By: LANISHA D. PORTER
In many ways I’ve learned to revise my ideas about love...romantic love. I now realize many of my preconceived ideas about love were only surface. Sometimes lent to me through the experiences that belonged to other people. But being on the frontlines of love and knowing it for yourself mandates you to expand your own personal world. I know now that to truly love another human being without condition is laborious. At times it feels defeating because honest and true love is selfless. Most of our ideas about love that we are beholden to revolve around our own self-centered interests. But it is a real mark of maturity when you begin to lend yourself for the benefit of someone else despite the opinions of the world. It’s an entirely vulnerable place to be but when you learn reciprocity, and allow yourself to serve the needs of your significant other you will experience how powerfully transformative love can be.
At this age, I can look back and identify the very moments I should’ve walked away from situations.
I see also now with clarity and peace why certain relationships would have never worked. I’ve watched old love interests become husbands. And I’ve also witnessed them become fathers to kids we once dreamed about over late night conversations.
Again, this is a beautiful example of how the decisions we make march us onto the paths that quickly become our destinies.
At 24, I remain unmarried and childless. It’s not something I’d dare rush—at all—but both are experiences I quietly crave someday. I dream about that permanence often; about belonging to someone and having someone belong to me and all the sacredness that will be imbued with. Nowadays my hearts desire to carry life are materialized through questions to my OBGYN like, “Does everything look healthy down there?” motivated by the steady ticks keeping rhythm in the back of my mind. Yet, despite my maternal yearnings, I police them for the security of first finding the ideal partner: my husband. I’ve learned though, in finding the right partner, how deeply important it is to maintain my standards. I’ve learned those boundaries and standards are there to protect me. If I know what I want, I won’t negotiate around it believing the trespass against myself will somehow be worth it. It never will be. Thus, currently, I curb the notions that society offers about the primacy of marriage and motherhood until I can find the right partner, and instead choose to focus on my own professional development.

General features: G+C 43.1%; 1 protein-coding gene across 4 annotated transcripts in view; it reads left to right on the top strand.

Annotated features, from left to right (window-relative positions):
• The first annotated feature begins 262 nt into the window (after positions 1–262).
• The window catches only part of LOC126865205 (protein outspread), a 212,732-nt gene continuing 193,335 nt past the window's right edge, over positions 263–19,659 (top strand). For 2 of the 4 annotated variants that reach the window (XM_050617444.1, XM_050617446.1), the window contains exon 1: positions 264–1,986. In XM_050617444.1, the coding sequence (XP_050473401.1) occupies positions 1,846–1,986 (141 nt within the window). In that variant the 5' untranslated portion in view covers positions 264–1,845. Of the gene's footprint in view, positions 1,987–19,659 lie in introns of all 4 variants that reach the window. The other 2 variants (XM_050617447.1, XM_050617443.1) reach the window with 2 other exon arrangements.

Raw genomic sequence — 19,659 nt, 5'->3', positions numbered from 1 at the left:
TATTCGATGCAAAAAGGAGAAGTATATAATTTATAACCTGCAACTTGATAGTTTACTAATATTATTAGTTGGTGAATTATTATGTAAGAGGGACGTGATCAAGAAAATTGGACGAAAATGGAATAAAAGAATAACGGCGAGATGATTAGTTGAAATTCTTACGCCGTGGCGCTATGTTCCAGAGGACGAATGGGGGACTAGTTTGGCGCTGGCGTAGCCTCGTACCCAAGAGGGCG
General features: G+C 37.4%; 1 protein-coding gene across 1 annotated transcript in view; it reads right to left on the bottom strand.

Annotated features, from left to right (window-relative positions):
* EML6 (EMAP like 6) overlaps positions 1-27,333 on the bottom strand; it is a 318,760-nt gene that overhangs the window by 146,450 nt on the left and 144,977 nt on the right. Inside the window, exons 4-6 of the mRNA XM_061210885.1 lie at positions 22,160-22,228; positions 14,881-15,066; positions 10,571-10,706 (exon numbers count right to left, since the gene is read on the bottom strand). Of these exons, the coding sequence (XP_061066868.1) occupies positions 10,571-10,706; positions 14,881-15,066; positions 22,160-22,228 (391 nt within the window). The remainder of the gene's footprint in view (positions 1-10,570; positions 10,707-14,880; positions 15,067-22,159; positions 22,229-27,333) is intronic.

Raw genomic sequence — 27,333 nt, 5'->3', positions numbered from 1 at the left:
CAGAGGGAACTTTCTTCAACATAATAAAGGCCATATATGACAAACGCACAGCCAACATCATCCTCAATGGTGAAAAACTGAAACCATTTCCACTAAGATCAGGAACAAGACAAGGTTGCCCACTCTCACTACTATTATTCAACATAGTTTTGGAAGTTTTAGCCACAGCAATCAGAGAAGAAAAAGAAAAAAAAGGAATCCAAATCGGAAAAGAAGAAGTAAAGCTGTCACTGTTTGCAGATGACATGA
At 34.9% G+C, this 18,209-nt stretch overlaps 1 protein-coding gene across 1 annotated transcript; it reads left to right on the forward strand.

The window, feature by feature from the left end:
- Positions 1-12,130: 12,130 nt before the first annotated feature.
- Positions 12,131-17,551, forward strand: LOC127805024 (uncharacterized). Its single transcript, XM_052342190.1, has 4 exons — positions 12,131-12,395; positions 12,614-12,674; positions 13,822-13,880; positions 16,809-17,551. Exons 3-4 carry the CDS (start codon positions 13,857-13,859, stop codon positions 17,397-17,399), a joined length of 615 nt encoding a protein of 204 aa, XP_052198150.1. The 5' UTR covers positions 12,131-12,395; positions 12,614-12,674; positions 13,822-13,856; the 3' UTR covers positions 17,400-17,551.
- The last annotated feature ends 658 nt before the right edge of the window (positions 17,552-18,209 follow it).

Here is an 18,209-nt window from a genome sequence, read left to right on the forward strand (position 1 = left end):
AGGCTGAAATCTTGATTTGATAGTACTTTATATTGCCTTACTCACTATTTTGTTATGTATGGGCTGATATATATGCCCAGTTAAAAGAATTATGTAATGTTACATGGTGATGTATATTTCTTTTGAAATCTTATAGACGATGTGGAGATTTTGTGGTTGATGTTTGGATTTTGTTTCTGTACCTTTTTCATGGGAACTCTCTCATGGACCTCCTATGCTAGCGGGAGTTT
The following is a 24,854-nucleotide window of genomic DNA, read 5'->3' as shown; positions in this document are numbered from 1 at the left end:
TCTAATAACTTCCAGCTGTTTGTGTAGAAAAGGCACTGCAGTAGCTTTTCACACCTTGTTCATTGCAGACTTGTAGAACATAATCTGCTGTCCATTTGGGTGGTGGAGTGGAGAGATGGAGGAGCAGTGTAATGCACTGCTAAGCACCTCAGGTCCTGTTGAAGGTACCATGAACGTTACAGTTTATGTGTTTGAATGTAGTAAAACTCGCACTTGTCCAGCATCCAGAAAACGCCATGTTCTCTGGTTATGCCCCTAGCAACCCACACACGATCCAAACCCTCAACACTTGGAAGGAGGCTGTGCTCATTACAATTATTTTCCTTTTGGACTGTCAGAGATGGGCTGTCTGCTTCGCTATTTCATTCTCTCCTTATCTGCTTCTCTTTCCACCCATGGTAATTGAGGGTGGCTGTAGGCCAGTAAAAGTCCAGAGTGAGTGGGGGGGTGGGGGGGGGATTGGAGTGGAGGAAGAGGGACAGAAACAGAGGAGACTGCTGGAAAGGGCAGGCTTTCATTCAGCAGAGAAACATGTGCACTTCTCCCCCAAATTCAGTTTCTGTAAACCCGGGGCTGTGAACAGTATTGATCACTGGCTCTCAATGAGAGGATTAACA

True style is how you perform the idea of yourself unmoved by the opinions of others.
SETTING-BOUNDARIES & CONFIDENCE:
I have struggled in this department. Mostly afraid of being too “rigid” of a person or afraid of disappointing others. Maybe it was my southern upbringing, but it feels there’s a part of me that has a default setting always wanting to be polite. Always. To be polite is easy. You don’t have to address what’s awkward, offend someone, nor risk appearing rude. But learning to set boundaries is a necessary evil even if it makes others uncomfortable. Boundaries can feel like you’re being harsh because it is very openly holding people accountable to a standard and forewarning them of your intent to impose consequences if that standard isn’t honored. But almost always when I’ve failed to instate boundaries, I was soon left to grapple with the real disappointment of not showing up for myself. I’m now learning to feel okay with denying or forfeiting things that don’t deeply serve me or my time. I now say no to meetings without clear objectives; conversations without gain; and I’ve come to realize I shouldn’t feel obligated to share everything with everyone. There are things that are okay to keep to myself. The hardest thing for me has been learning to unapologetically say, “that doesn’t work for me” when veiled manipulation rears it’s head. These moments are usually led with statements such as: “Well, let’s just...” purposely meant to coerce your consent in a hurry without you actively agreeing to it. Often times I’ve found myself thrust into uncomfortable situations whether it was paying for a poor service or struggling to deflect answering a question that was far too personal. Learning to hit pause and say no more often has made me very proud of myself because it helps me ensure I am not set on pleasing everyone at the cost of cheating myself.